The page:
So yeah, OK. . . probably not. . .


This bit should probably be a separate post, but I'm kinda lazy that way. . .


Jen and I spent four days last week in Detroit, on a kind of mini-mission-trip, right here in our home state. It is certainly no secret that Detroit has been in a bad way for the past 50 years and more. I am just old enough to remember when Detroit was a vibrant, bustling city (our family lived in the Detroit suburbs for all but one of my first seven years), but even by the 60s, the downhill trend was getting noticeable (especially after the riot in '67), and by the 70s, the bottom had fallen out.

Part of our time there included a tour of the city, along with a historical account of how things got to where they are now. I won't bore you with the details, but I will say that one of our tour guides said (very insightfully I thought) that it essentially boiled down to a loss of natural human community - people became disconnected from their neighbors - and what you see is basically what you get when people stop giving a shit.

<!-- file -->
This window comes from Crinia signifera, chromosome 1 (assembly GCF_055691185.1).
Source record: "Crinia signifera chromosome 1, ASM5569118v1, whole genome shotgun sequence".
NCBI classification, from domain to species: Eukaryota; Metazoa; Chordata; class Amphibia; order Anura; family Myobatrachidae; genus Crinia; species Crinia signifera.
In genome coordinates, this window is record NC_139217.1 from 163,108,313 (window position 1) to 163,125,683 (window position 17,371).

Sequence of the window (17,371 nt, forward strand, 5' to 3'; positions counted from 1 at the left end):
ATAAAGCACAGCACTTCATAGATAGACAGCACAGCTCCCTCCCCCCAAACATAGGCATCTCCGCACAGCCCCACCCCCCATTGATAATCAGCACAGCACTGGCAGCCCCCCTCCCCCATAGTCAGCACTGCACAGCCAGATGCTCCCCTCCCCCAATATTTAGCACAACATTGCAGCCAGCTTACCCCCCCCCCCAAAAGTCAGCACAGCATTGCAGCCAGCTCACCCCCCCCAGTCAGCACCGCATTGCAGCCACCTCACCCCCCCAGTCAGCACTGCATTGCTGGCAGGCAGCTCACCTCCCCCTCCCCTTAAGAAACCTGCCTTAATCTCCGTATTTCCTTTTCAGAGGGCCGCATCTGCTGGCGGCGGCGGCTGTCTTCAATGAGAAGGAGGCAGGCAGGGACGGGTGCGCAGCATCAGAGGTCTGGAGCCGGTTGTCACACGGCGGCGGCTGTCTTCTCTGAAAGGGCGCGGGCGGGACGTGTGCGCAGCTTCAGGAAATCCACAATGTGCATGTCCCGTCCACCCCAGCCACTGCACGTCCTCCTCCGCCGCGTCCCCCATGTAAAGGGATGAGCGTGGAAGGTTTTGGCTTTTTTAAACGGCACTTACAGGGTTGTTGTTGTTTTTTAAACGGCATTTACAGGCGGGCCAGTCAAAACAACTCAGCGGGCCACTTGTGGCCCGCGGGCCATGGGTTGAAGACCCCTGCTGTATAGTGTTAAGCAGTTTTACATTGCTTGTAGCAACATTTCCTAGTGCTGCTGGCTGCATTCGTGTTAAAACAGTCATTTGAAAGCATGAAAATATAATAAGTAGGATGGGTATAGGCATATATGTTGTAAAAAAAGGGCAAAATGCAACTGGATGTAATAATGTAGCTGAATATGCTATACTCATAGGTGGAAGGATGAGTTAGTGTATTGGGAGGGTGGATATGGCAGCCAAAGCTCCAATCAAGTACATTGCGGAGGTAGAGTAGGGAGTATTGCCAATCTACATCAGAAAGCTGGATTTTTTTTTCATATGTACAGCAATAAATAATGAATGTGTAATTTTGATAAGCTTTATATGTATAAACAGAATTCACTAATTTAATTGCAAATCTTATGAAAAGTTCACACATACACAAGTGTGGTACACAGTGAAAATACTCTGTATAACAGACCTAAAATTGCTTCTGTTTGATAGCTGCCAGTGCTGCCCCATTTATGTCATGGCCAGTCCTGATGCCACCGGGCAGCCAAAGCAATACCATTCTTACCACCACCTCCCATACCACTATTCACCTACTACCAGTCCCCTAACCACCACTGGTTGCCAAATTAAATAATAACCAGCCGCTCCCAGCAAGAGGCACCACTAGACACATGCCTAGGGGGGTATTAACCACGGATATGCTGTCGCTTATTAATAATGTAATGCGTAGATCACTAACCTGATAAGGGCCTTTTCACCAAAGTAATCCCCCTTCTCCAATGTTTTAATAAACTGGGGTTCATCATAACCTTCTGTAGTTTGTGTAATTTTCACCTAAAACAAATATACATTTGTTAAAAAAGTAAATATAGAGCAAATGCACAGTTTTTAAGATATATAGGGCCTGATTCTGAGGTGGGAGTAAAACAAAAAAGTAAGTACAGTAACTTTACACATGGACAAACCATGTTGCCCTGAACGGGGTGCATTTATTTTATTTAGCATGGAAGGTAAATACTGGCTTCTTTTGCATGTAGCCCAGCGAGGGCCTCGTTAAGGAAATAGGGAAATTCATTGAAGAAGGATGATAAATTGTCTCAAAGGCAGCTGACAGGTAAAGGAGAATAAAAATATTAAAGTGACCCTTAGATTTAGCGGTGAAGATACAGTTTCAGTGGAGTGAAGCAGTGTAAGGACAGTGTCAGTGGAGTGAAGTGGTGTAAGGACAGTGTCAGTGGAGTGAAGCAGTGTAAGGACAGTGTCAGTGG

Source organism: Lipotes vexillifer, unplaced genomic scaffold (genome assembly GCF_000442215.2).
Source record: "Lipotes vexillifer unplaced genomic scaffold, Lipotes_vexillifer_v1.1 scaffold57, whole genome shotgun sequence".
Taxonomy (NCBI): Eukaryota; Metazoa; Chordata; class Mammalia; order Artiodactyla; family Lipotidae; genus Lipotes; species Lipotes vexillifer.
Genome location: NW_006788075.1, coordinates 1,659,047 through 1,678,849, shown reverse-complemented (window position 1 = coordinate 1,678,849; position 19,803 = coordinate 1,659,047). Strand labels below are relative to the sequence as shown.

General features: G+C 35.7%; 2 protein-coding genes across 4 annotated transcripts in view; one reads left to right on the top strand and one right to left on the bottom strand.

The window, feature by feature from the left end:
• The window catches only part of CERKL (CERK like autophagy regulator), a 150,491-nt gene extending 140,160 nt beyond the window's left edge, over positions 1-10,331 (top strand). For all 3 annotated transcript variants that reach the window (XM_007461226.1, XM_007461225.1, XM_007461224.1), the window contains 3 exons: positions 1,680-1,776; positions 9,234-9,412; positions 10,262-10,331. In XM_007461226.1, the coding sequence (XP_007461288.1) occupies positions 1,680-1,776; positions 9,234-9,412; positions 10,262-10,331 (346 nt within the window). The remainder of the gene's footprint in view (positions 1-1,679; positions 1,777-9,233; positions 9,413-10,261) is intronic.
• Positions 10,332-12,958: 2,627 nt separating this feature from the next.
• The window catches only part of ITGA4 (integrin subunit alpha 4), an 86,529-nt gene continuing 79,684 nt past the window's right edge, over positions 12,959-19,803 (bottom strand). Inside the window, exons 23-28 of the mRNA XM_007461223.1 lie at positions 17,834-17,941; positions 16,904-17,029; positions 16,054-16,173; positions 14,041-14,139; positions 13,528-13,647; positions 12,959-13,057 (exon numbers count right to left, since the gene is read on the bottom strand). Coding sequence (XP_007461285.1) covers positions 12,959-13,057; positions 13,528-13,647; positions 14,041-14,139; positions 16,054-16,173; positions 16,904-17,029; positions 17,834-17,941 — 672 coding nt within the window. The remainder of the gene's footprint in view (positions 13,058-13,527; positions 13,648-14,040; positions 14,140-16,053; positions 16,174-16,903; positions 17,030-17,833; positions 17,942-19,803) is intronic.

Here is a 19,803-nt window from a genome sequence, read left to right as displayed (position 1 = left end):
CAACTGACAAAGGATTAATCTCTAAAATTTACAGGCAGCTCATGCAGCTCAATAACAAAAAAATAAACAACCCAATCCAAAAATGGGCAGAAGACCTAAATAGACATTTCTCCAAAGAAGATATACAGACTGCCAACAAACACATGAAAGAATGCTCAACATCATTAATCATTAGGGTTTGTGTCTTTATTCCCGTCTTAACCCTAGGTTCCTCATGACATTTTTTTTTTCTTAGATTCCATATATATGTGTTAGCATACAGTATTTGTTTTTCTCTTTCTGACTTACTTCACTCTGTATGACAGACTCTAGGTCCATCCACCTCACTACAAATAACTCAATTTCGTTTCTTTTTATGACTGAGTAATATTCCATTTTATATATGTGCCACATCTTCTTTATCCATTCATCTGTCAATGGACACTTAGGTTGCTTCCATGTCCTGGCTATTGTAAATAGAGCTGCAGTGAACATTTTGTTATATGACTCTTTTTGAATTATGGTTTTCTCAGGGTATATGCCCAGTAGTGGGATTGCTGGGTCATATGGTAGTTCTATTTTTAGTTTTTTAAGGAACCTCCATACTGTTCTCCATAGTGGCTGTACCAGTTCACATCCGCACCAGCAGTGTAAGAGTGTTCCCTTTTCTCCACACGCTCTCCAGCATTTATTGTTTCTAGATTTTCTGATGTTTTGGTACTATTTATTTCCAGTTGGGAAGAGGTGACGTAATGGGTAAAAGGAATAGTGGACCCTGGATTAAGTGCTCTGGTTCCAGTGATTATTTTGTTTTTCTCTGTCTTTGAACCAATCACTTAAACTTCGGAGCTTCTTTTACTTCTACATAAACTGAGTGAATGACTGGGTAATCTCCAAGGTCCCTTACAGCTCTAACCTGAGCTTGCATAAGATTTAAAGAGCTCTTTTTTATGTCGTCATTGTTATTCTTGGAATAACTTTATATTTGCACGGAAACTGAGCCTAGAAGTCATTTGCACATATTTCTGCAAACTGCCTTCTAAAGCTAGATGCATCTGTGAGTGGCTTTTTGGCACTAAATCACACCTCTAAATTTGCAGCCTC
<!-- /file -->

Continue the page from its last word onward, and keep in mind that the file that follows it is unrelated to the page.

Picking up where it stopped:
I think a detailed account of what-all we did would get pretty tedious. I'll mention that we spent the largest part of our time doing cleaning and painting on a couple houses in the process of being restored. But the things that will stick in my mind are mostly an impressionistic hodge-podge of seemingly random, disconnected vignettes. In no particular order. . .

- When we arrived, before we even knew where we'd be sleeping, or unloaded our bags from the car, we were taken to work with a gutsy little nun, who takes sack lunches to homeless folks ("put lots of peanut butter on the sandwiches," she told us; "this is probably the only meal most of these folks will have today."). She'd just drive up to a vacant lot, or abandoned house, and honk the horn on her minivan, and half-a-dozen folks would appear, almost eerily, out of the shadows. They would invariably smile and be happy to see Sister, and greet her 'helpers' (ie, us) cheerily. Some would ask us to pray for them for some need or other; many inquired after Sister's well-being, which made me smile - they were the homeless ones, after all. One time, we drove up to a vacant block - all the houses on the block had been torn down - with only a pile of junk in the middle of the block; sister tooted her horn, and three people appeared out of the pile of junk.